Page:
If you go
What: Liberty Theatre Food Film Festival
Where: 315 N.E. Fourth Ave., Camas
When: Friday through Thursday, Sept. 23-29
Cost: $3.50 admission per film; a portion of the profits will be donated to the Camas Farmer’s Market
Information: Call 360-859-9555 or visit http://www.camasl...
Film start times
• “Happy”: 5:30 p.m. Friday through Sunday.
• “The Trip”: 7:30 p.m. Friday through Tuesday; 5:30 p.m. Wednesday; 7:30 p.m. Thursday.
• “Ingredients”: 5:30 p.m. Monday and Tuesday.
• “Farmageddon”: 8 p.m. Wednesday; 5:30 p.m. Thursday.
You can learn a lot about a community by studying the variety and quality of its foods.
And at the heart of any Pacific Northwest town with a strong sense of itself, you’ll almost always find a connection to those foods through a thriving farmers market.
“Farmers markets are an amazing spectacle,” said Brian Kimmel, producer of the film “Ingredients.” “They’re a gateway drug to the local food scene.”
For the next week, Kimmel’s work will be shown with three other films in a special film festival to benefit the Camas Farmer’s Market.
While most of Kimmel’s project was shot in and around Portland, he said the topics he investigates are no less relevant to those of us who live in Clark County.
“I’m happy that the film is actually going across the river,” Kimmel said. “I think it’s really great that our work has had a positive impact on people, and that it can help the community of Camas.”
Rand Thornsley, who’s been rebuilding the Camas Liberty Theatre, got the idea to create a food-related film festival at his theater after working on a similar production in Anchorage, Alaska. Thornsley lived in that city for many years before moving to Clark County to take over the Camas theater this past February.
“These are films that aren’t usually shown at the Liberty,” Thornsley said of the food film festival. “We wanted to go beyond the mainstream for this, and really try to be a supportive part of the community by focusing on the local food scene and helping to raise money for the Camas Farmer’s Market.”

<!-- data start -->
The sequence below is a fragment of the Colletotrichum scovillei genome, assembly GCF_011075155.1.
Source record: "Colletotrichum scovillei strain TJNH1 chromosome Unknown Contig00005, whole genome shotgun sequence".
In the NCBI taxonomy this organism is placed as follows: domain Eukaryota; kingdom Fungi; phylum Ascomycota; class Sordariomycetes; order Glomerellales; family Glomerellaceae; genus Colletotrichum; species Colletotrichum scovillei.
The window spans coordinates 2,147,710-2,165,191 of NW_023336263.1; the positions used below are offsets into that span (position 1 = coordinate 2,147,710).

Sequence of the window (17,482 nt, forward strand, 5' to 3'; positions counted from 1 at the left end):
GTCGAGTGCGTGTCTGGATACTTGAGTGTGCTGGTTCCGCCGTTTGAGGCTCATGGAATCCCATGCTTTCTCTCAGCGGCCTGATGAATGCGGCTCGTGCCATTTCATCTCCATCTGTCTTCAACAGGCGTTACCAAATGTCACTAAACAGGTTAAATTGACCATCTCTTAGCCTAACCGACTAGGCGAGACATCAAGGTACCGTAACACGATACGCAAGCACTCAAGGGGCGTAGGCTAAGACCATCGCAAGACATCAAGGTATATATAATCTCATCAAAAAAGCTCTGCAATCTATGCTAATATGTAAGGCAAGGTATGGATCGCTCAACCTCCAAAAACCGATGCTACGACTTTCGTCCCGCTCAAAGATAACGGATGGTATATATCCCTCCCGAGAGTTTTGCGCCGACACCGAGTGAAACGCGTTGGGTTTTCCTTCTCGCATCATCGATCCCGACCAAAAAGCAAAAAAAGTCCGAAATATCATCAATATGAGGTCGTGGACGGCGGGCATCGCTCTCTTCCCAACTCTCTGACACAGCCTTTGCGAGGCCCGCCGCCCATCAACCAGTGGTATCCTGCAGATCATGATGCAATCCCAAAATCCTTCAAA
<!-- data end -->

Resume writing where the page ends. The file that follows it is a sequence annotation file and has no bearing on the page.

The Camas market was hit hard by the bad economy and unusually cold weather this summer. The goal is to raise $25,000 in donations so that it can continue to operate in 2012 without major cutbacks.
Thornsley said the Liberty, which reopened in March after standing empty for about a year and a half, will donate 50 cents from each of the first 200 tickets sold for the festival and $1 from each ticket after that to support the market.
“The Liberty is the centerpiece of Camas downtown,” Thornsley said. “When I first saw it after coming for a visit from Anchorage, I just fell in love with it. I think it has an important role to play in the community.”
The festival will include screenings of “Ingredients,” “Farmageddon,” “The Trip” and “Happy.”
“Ingredients,” a 2009 documentary directed by Robert Bates, is an investigation into sustainable food systems and a look at the farmers and chefs who support them.
It was filmed in Oregon, New York, Ohio and California, but Kimmel was quick to note that of all the cities, the Portland area seems to be the most advanced when it comes to local food.
“Portland is unique,” Kimmel said. “It’s a little further ahead of the rest of the country in terms of the whole food system.”
“Farmageddon,” a 2011 documentary filmed in California, explores difficulties faced by small family farms as they face off against large government bureaucracies.
“It looks at the scope of how the government is treating small farmers and trying to force consumers to go to mainstream sources like big grocery stores for their food,” Thornsley said.
“Happy,” a 2010 documentary directed by Roko Belic, isn’t actually a film about food, but it explores the world’s appetite for happiness. In it, the director travels the globe from the U.S. to Namibia to Brazil to Japan to tell the tales of people who best illustrate how to live a happy life.
“It’s a fast-paced, uplifting documentary,” Thornsley said.
“The Trip,” a 2010 British comedy directed by Michael Winterbottom, is the story of a food writer who has to travel through northern England on a restaurant review trip with a male friend after his girlfriend refuses to join him.
“It’s a lot of laughs,” Thornsley said.
During the weeklong festival, it’s possible that the theater could sell up to 4,000 tickets. But late summer and early fall are generally a slow time in the movie business, so more realistically Thornsley said he’s hoping to sell somewhere between 1,000 and 1,500 tickets.
“If we could pack them in, it would really help the farmers market,” he added.